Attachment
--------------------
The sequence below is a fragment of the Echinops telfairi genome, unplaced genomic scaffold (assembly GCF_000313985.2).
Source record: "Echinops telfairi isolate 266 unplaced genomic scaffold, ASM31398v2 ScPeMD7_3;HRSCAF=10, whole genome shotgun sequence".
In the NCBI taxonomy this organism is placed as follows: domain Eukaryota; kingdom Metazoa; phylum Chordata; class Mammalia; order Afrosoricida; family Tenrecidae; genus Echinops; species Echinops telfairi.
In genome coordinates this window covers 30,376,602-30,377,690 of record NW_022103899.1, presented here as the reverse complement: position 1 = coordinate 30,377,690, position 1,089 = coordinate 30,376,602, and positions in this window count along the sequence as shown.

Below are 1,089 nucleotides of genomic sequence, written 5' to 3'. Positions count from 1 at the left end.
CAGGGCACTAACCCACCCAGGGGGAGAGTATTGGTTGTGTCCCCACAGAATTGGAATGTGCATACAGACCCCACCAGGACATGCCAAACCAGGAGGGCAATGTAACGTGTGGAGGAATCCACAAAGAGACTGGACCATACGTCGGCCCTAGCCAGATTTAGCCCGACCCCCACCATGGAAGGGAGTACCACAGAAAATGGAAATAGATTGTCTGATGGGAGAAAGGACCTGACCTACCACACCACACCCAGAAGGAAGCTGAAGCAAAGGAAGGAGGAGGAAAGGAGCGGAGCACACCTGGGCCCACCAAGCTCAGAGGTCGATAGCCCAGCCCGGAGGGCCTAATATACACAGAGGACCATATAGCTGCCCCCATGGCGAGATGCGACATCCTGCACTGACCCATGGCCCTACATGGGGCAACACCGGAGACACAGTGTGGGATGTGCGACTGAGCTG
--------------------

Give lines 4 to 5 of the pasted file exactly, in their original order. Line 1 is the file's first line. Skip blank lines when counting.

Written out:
In genome coordinates this window covers 30,376,602-30,377,690 of record NW_022103899.1, presented here as the reverse complement: position 1 = coordinate 30,377,690, position 1,089 = coordinate 30,376,602, and positions in this window count along the sequence as shown.

Below are 1,089 nucleotides of genomic sequence, written 5' to 3'. Positions count from 1 at the left end.